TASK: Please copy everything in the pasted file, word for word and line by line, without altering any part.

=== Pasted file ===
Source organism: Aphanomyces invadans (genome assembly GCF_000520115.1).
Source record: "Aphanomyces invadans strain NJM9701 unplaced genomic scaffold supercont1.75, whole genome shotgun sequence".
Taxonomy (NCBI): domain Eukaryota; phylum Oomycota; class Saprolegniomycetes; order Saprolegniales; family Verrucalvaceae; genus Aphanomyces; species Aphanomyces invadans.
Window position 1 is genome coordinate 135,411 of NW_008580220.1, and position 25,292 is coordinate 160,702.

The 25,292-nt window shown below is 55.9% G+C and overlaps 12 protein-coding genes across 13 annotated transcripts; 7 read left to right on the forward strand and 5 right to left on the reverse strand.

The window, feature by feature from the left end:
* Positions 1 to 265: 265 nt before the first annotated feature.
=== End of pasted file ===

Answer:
Source organism: Aphanomyces invadans (genome assembly GCF_000520115.1).
Source record: "Aphanomyces invadans strain NJM9701 unplaced genomic scaffold supercont1.75, whole genome shotgun sequence".
Taxonomy (NCBI): domain Eukaryota; phylum Oomycota; class Saprolegniomycetes; order Saprolegniales; family Verrucalvaceae; genus Aphanomyces; species Aphanomyces invadans.
Window position 1 is genome coordinate 135,411 of NW_008580220.1, and position 25,292 is coordinate 160,702.

The 25,292-nt window shown below is 55.9% G+C and overlaps 12 protein-coding genes across 13 annotated transcripts; 7 read left to right on the forward strand and 5 right to left on the reverse strand.

The window, feature by feature from the left end:
* Positions 1 to 265: 265 nt before the first annotated feature.